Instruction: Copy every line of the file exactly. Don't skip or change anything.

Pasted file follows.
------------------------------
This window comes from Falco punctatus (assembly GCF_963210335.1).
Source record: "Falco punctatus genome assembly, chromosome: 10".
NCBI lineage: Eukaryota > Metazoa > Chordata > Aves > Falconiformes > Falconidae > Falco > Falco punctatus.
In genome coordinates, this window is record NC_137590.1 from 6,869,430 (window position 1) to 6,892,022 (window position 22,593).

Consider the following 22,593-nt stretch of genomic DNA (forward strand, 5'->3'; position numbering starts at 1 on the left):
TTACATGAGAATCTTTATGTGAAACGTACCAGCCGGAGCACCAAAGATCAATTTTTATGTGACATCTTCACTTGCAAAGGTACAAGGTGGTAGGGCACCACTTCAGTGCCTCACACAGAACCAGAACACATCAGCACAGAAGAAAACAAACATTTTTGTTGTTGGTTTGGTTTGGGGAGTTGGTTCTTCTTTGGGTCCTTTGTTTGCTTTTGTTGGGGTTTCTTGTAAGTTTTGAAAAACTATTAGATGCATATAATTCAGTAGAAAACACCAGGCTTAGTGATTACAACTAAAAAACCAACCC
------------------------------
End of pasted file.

This window comes from Falco punctatus (assembly GCF_963210335.1).
Source record: "Falco punctatus genome assembly, chromosome: 10".
NCBI lineage: Eukaryota > Metazoa > Chordata > Aves > Falconiformes > Falconidae > Falco > Falco punctatus.
In genome coordinates, this window is record NC_137590.1 from 6,869,430 (window position 1) to 6,892,022 (window position 22,593).

Consider the following 22,593-nt stretch of genomic DNA (forward strand, 5'->3'; position numbering starts at 1 on the left):
TTACATGAGAATCTTTATGTGAAACGTACCAGCCGGAGCACCAAAGATCAATTTTTATGTGACATCTTCACTTGCAAAGGTACAAGGTGGTAGGGCACCACTTCAGTGCCTCACACAGAACCAGAACACATCAGCACAGAAGAAAACAAACATTTTTGTTGTTGGTTTGGTTTGGGGAGTTGGTTCTTCTTTGGGTCCTTTGTTTGCTTTTGTTGGGGTTTCTTGTAAGTTTTGAAAAACTATTAGATGCATATAATTCAGTAGAAAACACCAGGCTTAGTGATTACAACTAAAAAACCAACCC